Both sides entered this current decade as underachievers, and while Fiorentina have enjoyed a resurgence of late, Bologna are only entering their hipster favourite era now. A cool young manager (Thiago Motta), a few exciting prospects (Ferguson, Calafiori, Zirkzee) and a sporting director with the magic touch. They are almost Italy’s answer to Brighton, but with more porticoes than beaches.
The derby’s revival is real, with Fiorentina pipping Bologna to the final European spot in 2022-23. That Motta’s team look like genuine challengers for the top six this year is a testament to the rebirth of Bologna under their new coach and the transfer wizardry of sporting director Giovanni Sartori, but also an indication of how competitive Serie A is today. While it may lack the star power of the nineties, we have had different champions across the past four seasons and seven sides chasing the top four, as well as the Appennino clubs in the mix for the top six. Basically, it’s the most fun league in the world and to hell with those who disagree.
Much like Ancelotti regrets not signing Baggio in ‘97, Bologna surely regret not expelling Ulivieri from the city limits in order to keep the star man happy.
Perhaps we need another Roberto Baggio-esque player to add a new layer of complexity to the derby. When Baggio moved to Bologna in 1997, having been cast aside at Milan and rejected by then Parma coach Carlo Ancelotti, he became one of those rare players to capture the hearts of both sides; a man that you could not hate if you tried. Unless you were playing against him.
Baggio, an adopted son of Florence, joined a Bologna side that had been playing in Serie B 18 months earlier and his one season at the club ended with him winning Serie A Player of the Year as the club qualified for the Intertoto Cup. Still, fallouts with coach Renzo Ulivieri ensured Baggio’s stay only last a year. He considered his manager to be jealous because the media gave him, and not coach Ulivieri, the plaudits for Bologna’s success. Imagine the credit going to one of the best players to ever do it and who had scored twenty-two times in Serie A that season, rather than Renzo Ulivieri! Much like Ancelotti regrets not signing Baggio in ‘97, Bologna surely regret not expelling Ulivieri from the city limits in order to keep the star man happy.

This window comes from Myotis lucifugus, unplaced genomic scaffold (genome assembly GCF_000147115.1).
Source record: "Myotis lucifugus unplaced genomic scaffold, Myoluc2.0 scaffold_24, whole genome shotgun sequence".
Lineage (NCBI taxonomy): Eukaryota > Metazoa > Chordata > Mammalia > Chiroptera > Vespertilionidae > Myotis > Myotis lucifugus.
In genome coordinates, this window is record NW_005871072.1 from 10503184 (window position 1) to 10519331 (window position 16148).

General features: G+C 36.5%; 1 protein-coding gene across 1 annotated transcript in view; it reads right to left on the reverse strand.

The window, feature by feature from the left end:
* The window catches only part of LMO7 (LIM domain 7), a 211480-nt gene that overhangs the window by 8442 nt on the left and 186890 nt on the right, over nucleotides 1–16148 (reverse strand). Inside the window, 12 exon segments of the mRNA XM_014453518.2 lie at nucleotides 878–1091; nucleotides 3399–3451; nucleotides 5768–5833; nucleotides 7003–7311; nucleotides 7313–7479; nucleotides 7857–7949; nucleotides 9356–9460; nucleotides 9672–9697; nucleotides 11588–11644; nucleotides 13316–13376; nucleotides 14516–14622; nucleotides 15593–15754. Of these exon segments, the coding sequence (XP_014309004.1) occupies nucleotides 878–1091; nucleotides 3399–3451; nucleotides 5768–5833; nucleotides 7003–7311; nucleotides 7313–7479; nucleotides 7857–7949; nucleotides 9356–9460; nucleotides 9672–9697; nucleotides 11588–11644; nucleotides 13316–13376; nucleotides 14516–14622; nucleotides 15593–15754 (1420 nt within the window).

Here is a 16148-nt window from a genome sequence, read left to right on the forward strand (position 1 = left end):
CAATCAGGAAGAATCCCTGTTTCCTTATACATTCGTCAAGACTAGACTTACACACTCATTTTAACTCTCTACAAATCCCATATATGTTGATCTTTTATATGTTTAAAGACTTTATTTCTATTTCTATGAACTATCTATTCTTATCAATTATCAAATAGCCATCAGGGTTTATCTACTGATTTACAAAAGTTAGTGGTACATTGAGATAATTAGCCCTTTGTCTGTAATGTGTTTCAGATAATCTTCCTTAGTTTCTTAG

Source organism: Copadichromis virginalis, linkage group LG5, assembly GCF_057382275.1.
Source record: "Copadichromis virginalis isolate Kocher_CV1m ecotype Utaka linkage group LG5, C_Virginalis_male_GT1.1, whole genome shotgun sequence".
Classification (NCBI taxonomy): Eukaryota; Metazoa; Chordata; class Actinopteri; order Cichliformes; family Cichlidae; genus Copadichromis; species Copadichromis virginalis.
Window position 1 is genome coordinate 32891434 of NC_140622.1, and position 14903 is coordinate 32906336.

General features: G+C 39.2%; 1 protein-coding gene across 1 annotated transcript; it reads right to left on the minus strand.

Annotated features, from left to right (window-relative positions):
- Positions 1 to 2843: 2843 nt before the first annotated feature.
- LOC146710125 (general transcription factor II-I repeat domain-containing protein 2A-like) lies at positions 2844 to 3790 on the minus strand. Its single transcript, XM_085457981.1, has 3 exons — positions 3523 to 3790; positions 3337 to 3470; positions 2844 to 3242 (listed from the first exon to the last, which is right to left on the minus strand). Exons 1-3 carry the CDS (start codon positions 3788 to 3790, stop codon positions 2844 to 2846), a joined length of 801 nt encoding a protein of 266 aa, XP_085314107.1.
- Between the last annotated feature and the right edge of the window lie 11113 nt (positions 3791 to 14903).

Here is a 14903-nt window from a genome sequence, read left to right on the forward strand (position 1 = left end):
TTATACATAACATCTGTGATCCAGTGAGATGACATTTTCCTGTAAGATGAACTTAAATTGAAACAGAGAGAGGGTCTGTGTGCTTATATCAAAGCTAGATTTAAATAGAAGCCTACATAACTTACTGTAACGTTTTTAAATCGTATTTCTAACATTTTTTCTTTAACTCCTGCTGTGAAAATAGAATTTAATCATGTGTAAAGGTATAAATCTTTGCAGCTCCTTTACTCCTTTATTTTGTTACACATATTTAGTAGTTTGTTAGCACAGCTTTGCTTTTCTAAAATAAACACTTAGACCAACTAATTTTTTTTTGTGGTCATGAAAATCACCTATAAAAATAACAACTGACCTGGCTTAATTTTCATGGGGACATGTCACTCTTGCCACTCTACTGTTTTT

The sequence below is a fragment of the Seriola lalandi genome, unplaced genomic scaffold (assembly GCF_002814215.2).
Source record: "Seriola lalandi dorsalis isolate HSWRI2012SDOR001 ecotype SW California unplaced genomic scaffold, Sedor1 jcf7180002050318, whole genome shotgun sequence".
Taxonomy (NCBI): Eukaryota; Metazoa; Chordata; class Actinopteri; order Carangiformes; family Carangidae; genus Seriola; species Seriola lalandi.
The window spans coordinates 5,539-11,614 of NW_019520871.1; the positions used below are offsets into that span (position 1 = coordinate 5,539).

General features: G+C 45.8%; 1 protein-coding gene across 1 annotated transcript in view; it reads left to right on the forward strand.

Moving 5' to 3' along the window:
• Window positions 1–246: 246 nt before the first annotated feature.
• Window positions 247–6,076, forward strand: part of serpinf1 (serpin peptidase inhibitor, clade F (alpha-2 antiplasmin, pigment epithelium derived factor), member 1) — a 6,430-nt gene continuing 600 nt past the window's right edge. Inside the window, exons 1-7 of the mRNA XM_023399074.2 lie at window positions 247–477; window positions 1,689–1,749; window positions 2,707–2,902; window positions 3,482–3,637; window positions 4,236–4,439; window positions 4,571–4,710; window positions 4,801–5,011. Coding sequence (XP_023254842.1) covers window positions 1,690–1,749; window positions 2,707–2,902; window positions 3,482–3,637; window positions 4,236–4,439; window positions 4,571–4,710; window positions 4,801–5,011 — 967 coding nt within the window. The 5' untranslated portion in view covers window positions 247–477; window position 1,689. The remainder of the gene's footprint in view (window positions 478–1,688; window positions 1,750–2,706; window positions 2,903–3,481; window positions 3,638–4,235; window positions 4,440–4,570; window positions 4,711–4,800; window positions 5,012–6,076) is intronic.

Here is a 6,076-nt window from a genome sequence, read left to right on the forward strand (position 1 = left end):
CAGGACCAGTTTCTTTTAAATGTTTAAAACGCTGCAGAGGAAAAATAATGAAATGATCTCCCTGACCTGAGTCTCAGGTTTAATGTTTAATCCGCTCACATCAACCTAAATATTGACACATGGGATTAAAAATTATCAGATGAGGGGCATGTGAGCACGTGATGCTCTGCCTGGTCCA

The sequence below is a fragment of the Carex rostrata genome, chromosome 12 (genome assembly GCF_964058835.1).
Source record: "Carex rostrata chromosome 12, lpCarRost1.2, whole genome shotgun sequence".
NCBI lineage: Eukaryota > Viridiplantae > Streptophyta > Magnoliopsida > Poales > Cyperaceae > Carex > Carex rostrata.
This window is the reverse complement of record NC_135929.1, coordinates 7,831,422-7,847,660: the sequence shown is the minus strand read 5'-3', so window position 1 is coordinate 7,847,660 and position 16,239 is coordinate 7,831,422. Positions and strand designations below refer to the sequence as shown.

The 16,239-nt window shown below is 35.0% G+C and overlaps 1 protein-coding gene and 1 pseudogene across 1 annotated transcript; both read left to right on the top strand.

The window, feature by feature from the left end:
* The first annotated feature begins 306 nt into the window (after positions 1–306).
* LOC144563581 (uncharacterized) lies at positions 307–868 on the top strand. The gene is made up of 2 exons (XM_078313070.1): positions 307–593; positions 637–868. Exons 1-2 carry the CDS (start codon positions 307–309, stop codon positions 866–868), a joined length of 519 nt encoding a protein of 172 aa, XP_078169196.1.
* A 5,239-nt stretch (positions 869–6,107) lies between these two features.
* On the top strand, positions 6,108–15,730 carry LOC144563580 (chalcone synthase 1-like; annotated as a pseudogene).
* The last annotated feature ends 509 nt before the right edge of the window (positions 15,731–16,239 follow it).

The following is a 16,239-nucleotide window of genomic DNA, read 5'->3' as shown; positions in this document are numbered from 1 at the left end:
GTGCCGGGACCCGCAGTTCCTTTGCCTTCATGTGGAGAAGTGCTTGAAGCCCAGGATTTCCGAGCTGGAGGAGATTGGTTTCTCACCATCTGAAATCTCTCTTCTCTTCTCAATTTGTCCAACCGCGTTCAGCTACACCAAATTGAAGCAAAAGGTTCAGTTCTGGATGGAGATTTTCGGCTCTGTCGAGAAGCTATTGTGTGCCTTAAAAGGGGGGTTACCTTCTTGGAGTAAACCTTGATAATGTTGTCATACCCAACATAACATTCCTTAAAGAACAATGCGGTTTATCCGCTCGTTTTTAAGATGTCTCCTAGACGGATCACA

The upcoming derby should be fiercely competitive; a match between two sides with lofty ambitions and impressive young coaches that play attractive football. Bologna have not lost since they hosted Milan on the opening day, going ten games without a defeat, while Fiorentina have played like a top four side until it comes to putting the ball in the net; plagued by profligate strikers since Vlahovic left for Juventus.
It may well be that a single spot separates the two sides again this year. An increasingly volatile Serie A season in which nothing seems certain beyond Inter’s status as favourites means that all it takes is a semblance of consistency to shoot up the table. There are ‘better’ teams with greater players, but both Appennino clubs can ruffle feathers among the top six if they can make it click. They have the players; they have the managers, and both clubs are trending upwards; so why not make the most of it?